12. It seems that fan reaction to “R.I.P.” is a classic example – it’s always fickle, but it also seems that it can be very powerful in a negative way. If you get a large enough group of people saying they didn’t get the ending, and it is therefore bad...you’ve got a counter marketing force that can be stronger than anything you can put out there...

DD: The thing for me – most of the reactions to R.I.P. that I’ve gotten to date have been positive. I might not travel in the same circles as Newsarama readers...

NRAMA: I think that’s putting it lightly...

DD: But what I’ve seen and what I’ve gotten in retailer response and sales response has been extremely positive for us. We felt that we were on the right track for this story. That said, I don’t think there’s a single person out there who thinks that Batman is dead. We went out there with that message – we wanted it known that we’re not cancelling Batman and Detective at the end of R.I.P., and closing up shop in Gotham. R.I.P. has always been part of a bigger story – the first part of the next “stage” of Batman. It’s weird – we’re getting a lot of comparisons to Knightfall and the Knightquest days, with some people pointing at how those were somehow discrete stories that happened and were over, but in reality, elements from Knightfall fed into Contagion and later Cataclysm and the story just kept rolling. That’s kind of what we’ve got here now – we’re going from story to story, beat to beat, leading to a story that will constantly evolve and change the world of Batman and the people who live in it.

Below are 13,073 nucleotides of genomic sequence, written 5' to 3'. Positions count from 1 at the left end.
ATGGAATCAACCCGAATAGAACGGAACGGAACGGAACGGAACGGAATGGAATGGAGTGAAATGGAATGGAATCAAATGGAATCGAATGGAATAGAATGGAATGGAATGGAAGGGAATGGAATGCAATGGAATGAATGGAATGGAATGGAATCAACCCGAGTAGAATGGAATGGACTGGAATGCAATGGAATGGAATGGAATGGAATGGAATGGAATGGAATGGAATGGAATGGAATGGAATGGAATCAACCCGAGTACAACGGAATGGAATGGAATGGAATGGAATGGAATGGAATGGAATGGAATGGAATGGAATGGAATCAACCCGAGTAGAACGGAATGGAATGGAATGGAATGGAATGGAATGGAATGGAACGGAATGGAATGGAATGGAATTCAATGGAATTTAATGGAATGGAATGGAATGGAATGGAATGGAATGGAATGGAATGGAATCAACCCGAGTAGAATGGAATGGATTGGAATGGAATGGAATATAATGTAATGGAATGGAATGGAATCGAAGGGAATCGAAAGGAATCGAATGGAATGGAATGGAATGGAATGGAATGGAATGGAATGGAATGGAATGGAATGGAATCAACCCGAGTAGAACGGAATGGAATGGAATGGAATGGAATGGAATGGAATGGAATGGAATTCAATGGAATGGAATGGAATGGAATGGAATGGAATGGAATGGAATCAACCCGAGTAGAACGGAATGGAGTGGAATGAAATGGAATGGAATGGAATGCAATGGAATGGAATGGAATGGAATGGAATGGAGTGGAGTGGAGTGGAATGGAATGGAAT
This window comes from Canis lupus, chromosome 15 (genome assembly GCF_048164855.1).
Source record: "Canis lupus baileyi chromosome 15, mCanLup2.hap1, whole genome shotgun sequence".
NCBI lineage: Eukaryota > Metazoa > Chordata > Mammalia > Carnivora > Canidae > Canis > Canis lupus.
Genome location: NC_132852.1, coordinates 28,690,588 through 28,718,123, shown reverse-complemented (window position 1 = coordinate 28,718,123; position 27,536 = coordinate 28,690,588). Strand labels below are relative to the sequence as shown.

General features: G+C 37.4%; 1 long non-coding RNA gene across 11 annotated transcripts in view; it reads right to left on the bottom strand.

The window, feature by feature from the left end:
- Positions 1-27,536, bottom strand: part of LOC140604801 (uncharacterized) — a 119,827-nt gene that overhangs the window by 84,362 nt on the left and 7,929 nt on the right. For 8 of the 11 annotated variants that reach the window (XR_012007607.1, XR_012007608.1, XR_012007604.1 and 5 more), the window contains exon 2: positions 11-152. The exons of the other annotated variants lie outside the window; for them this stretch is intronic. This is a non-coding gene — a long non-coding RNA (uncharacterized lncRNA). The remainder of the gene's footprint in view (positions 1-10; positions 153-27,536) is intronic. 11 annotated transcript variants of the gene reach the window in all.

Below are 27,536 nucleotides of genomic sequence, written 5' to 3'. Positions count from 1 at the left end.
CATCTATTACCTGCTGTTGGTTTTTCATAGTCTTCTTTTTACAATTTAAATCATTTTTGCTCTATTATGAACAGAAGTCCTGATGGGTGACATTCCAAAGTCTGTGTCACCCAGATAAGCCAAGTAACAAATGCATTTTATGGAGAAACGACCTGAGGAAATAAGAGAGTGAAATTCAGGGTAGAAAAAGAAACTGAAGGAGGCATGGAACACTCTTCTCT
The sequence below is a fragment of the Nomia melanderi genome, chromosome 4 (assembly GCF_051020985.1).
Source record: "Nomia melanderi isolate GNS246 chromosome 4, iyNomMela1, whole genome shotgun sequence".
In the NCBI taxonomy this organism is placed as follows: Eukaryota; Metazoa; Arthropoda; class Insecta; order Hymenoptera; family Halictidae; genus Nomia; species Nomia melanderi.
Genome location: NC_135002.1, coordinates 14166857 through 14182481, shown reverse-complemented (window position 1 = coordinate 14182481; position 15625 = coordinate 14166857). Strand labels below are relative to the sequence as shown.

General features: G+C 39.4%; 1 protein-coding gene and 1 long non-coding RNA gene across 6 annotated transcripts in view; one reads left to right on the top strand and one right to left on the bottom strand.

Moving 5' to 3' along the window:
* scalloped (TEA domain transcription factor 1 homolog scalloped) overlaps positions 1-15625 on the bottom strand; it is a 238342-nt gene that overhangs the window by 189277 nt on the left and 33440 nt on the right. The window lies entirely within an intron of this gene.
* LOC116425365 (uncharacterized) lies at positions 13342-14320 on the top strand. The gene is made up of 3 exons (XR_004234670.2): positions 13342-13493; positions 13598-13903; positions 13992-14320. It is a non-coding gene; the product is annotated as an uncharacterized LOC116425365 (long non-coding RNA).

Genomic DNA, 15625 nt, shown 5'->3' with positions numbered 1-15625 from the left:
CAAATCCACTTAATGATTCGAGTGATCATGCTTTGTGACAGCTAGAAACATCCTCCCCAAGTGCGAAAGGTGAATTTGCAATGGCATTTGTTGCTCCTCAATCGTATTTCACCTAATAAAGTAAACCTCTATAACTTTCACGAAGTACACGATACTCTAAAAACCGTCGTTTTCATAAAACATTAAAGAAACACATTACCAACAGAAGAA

13. Moving on to the future of the Batman titles – Denny O’Neil’s exploring the idea of life without Batman in his storyline this month, and the other Batman titles are clearly post R.I.P...

DD: Right – they’re all starting to realize that Batman has been removed, and this is much, much more than one of his missions where he’s gone for days, weeks at a time. But carrying things through, Paul Dini has “Faces of Evil” in January with both Batman and Detective, and that will wrap up his Detective storyline which will see the final confrontation between Hush and Catwoman.

14. And then Neil and Andy’s story, “Whatever Happened to the Caped Crusader?” – when we fished talked about it right after the panel at San Diego, I asked if that, by naming it after Alan Moore’s Superman story, if you were giving readers a hint at what the story will cover. Going back to what you said, the similarity here is that this is the end of a period in the life of “Batman?”

DD: Yes. It closes the chapter on this part of the life of Batman, that is, through Bruce Wayne’s eyes.